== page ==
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Paying off credit card debt is smart, whether you zero out your balance every month or are finally done paying down debt after months or years. And as you might expect, it will affect your credit score.
Whether you are chipping away at a balance or eliminating it with one big payment, your score will likely go up.
Here’s how various credit card payoff scenarios are likely to play out.
Should I carry a balance or pay in full?
It’s best for your wallet and for your score to pay balances in full and on time. Second-best? Pay at least the minimum payment, on time.
If you carry a balance, try to keep it below 30% of your credit limit — and much less is better. That’s because credit utilization — or how much of your credit limit you’re using — is an important factor in calculating your credit score. VantageScore calls this ratio “highly influential,” and FICO says it accounts for about 30% of your score. (You can check to see how much of your credit limits you are using by viewing your free credit score from NerdWallet.)
On the flip side, not using a card at all can lead to the card being canceled for inactivity.
How much will paying off my credit card benefit my score?
The closer you were to your credit limit(s), the more a paid-off card is likely to lift your score, all other things being equal.
Paying off the full balance: If your credit utilization drops significantly because you repaid your credit card debt, you’ll likely see improvement once the lower balance is reported to the three major credit bureaus.
Paying it off slowly and methodically: Most credit scoring models will also reflect your progress incrementally. You won’t see a huge increase when you finally get that balance to zero.
Paying off one card, but having balances on the others: Your credit utilization is calculated both per-card and overall. While it’s best to pay off all cards every month, you’re headed in the right direction if you eliminate one balance.
Keep an eye on your progress
As you pay down your credit card balances, your credit utilization ratio improves.
Most major card issuers also allow you to set up alerts to let you know when you are nearing a limit you choose.
Maintaining the gains
Once you whittle down your credit card balances and see an improved credit profile, you likely want to maintain that progress.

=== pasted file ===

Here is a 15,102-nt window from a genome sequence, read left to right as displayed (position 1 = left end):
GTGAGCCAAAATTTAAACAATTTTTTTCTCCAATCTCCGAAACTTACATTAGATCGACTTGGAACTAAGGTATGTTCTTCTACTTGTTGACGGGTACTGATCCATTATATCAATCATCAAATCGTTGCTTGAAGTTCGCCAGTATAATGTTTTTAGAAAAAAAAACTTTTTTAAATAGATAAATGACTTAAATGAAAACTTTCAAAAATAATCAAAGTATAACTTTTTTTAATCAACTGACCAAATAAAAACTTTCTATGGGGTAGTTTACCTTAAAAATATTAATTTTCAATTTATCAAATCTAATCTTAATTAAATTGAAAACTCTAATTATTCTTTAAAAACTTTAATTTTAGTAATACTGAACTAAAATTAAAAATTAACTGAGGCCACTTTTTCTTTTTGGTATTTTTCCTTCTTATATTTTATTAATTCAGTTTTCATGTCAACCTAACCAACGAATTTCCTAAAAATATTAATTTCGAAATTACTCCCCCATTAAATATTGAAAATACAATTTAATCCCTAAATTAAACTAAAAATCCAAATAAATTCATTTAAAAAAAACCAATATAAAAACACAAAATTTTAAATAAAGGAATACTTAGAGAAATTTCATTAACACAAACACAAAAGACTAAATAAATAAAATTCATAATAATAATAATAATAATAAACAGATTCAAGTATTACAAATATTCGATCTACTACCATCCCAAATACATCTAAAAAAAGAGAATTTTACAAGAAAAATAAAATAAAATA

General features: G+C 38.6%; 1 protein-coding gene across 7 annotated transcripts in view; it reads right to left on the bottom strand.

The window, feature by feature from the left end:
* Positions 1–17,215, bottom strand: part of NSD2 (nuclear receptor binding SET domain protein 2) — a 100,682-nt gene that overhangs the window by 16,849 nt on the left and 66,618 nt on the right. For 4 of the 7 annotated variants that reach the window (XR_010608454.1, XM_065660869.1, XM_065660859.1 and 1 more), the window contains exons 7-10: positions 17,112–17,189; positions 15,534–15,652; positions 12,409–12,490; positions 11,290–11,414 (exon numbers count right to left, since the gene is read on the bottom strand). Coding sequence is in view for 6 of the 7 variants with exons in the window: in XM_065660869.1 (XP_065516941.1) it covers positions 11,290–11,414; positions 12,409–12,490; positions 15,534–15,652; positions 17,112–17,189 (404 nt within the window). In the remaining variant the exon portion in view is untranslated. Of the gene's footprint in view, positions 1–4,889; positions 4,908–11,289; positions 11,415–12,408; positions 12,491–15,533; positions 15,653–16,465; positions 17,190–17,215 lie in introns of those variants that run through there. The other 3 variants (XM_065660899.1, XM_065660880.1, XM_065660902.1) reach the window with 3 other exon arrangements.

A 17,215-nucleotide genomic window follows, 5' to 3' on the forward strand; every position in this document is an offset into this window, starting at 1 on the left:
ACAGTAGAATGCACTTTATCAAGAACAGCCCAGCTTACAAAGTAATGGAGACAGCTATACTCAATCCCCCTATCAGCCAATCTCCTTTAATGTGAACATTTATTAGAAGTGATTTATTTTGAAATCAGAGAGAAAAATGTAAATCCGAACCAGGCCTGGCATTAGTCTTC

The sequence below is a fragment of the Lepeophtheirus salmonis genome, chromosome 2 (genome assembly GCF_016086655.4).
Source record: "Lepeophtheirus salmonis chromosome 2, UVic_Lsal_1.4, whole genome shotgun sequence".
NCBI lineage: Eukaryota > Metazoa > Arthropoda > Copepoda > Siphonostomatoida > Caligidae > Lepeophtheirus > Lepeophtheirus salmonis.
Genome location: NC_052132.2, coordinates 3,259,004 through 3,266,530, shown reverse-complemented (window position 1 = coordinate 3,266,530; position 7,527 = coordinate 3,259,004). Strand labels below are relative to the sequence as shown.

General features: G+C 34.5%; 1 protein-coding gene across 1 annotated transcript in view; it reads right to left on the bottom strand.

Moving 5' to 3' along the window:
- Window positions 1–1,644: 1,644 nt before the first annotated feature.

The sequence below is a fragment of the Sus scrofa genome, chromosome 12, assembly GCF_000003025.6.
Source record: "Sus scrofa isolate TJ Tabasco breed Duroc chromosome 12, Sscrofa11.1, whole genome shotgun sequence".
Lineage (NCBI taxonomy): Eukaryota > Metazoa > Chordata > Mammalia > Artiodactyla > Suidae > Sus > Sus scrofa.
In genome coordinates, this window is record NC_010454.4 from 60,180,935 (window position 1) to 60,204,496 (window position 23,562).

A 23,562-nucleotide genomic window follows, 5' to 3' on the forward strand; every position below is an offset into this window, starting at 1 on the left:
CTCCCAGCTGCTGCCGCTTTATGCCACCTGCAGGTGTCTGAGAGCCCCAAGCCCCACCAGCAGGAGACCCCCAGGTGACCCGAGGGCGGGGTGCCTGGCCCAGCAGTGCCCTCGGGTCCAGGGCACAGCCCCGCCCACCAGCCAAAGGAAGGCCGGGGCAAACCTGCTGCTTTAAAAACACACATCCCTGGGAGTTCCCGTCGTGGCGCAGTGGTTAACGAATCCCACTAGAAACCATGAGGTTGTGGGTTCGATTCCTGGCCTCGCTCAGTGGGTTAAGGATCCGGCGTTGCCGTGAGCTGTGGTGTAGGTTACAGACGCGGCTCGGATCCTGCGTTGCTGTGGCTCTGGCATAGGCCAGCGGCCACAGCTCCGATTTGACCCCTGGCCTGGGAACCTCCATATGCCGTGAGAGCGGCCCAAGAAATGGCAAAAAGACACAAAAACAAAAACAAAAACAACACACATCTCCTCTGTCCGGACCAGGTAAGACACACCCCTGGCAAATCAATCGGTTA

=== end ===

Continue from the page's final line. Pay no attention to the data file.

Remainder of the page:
If you are able to manage it, keep paid-off credit cards open and use them occasionally. Closing a card can hurt your score by reducing the average age of your credit accounts and by driving up your utilization.
You can keep utilization low in a couple of ways: A higher score might make you eligible for a higher credit limit. Having a higher limit while keeping your charges about the same will give you lower credit utilization.
But applying for a higher limit sometimes counts as a hard inquiry, which can cause a small, temporary dip in your score, so be strategic.
You can also make multiple payments throughout the month, so your utilization is low no matter when in the billing cycle your card issuer reports to the credit bureaus. If your balance happens to be high when the issuer reports, it can damage your score, even if you pay off cards every month.
Paying attention to basic good credit habits is essential.
Pay your bills on time as much as possible. Payment history is the other major factor in scores, along with utilization. And the higher your score, the more a late payment can damage it.
Keep the 30% guidance in mind. Don’t use more than 30% of your available credit on any card at any time during the month.
Apply only for credit you actually need, and make sure to go after the best credit card for your individual score and financial needs.
Check your free credit reports at least once per year for accuracy. If you spot an error, dispute it with the credit bureau reporting it.